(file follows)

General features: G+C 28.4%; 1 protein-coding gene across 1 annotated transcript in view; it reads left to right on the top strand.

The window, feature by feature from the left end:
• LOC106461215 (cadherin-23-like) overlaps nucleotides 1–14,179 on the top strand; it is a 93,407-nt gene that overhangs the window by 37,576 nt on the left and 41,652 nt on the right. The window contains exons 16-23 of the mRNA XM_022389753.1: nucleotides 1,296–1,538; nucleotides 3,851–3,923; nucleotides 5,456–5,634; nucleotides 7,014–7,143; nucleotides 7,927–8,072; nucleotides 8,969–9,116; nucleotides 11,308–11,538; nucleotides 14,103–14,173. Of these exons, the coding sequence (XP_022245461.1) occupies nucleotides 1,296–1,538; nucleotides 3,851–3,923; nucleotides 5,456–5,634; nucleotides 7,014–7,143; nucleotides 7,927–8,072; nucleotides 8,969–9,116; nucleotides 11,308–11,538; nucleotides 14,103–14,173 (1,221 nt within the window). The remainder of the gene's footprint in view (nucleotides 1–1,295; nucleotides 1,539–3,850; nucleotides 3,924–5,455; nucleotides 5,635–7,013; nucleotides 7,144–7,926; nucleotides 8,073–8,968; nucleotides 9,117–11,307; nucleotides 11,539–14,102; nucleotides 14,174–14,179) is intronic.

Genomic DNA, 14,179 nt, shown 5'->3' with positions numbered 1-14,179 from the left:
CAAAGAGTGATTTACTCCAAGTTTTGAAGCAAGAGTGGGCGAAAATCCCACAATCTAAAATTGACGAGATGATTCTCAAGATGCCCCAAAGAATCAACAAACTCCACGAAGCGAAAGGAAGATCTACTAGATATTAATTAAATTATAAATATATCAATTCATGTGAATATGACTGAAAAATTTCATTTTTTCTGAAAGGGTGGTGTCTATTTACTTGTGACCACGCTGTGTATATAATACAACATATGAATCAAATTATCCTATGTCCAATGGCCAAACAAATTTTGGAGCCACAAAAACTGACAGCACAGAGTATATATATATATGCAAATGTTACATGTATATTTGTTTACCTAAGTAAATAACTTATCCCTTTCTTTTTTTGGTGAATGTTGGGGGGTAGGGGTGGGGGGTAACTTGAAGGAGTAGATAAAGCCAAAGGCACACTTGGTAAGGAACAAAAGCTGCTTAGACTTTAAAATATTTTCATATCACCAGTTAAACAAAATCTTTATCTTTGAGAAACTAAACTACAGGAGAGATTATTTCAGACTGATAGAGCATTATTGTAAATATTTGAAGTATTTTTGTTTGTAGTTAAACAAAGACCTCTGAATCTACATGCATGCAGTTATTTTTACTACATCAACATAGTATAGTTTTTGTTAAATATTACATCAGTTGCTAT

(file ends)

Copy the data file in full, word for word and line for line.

General features: G+C 28.4%; 1 protein-coding gene across 1 annotated transcript in view; it reads left to right on the top strand.

The window, feature by feature from the left end:
• LOC106461215 (cadherin-23-like) overlaps nucleotides 1–14,179 on the top strand; it is a 93,407-nt gene that overhangs the window by 37,576 nt on the left and 41,652 nt on the right. The window contains exons 16-23 of the mRNA XM_022389753.1: nucleotides 1,296–1,538; nucleotides 3,851–3,923; nucleotides 5,456–5,634; nucleotides 7,014–7,143; nucleotides 7,927–8,072; nucleotides 8,969–9,116; nucleotides 11,308–11,538; nucleotides 14,103–14,173. Of these exons, the coding sequence (XP_022245461.1) occupies nucleotides 1,296–1,538; nucleotides 3,851–3,923; nucleotides 5,456–5,634; nucleotides 7,014–7,143; nucleotides 7,927–8,072; nucleotides 8,969–9,116; nucleotides 11,308–11,538; nucleotides 14,103–14,173 (1,221 nt within the window). The remainder of the gene's footprint in view (nucleotides 1–1,295; nucleotides 1,539–3,850; nucleotides 3,924–5,455; nucleotides 5,635–7,013; nucleotides 7,144–7,926; nucleotides 8,073–8,968; nucleotides 9,117–11,307; nucleotides 11,539–14,102; nucleotides 14,174–14,179) is intronic.

Genomic DNA, 14,179 nt, shown 5'->3' with positions numbered 1-14,179 from the left:
CAAAGAGTGATTTACTCCAAGTTTTGAAGCAAGAGTGGGCGAAAATCCCACAATCTAAAATTGACGAGATGATTCTCAAGATGCCCCAAAGAATCAACAAACTCCACGAAGCGAAAGGAAGATCTACTAGATATTAATTAAATTATAAATATATCAATTCATGTGAATATGACTGAAAAATTTCATTTTTTCTGAAAGGGTGGTGTCTATTTACTTGTGACCACGCTGTGTATATAATACAACATATGAATCAAATTATCCTATGTCCAATGGCCAAACAAATTTTGGAGCCACAAAAACTGACAGCACAGAGTATATATATATATGCAAATGTTACATGTATATTTGTTTACCTAAGTAAATAACTTATCCCTTTCTTTTTTTGGTGAATGTTGGGGGGTAGGGGTGGGGGGTAACTTGAAGGAGTAGATAAAGCCAAAGGCACACTTGGTAAGGAACAAAAGCTGCTTAGACTTTAAAATATTTTCATATCACCAGTTAAACAAAATCTTTATCTTTGAGAAACTAAACTACAGGAGAGATTATTTCAGACTGATAGAGCATTATTGTAAATATTTGAAGTATTTTTGTTTGTAGTTAAACAAAGACCTCTGAATCTACATGCATGCAGTTATTTTTACTACATCAACATAGTATAGTTTTTGTTAAATATTACATCAGTTGCTAT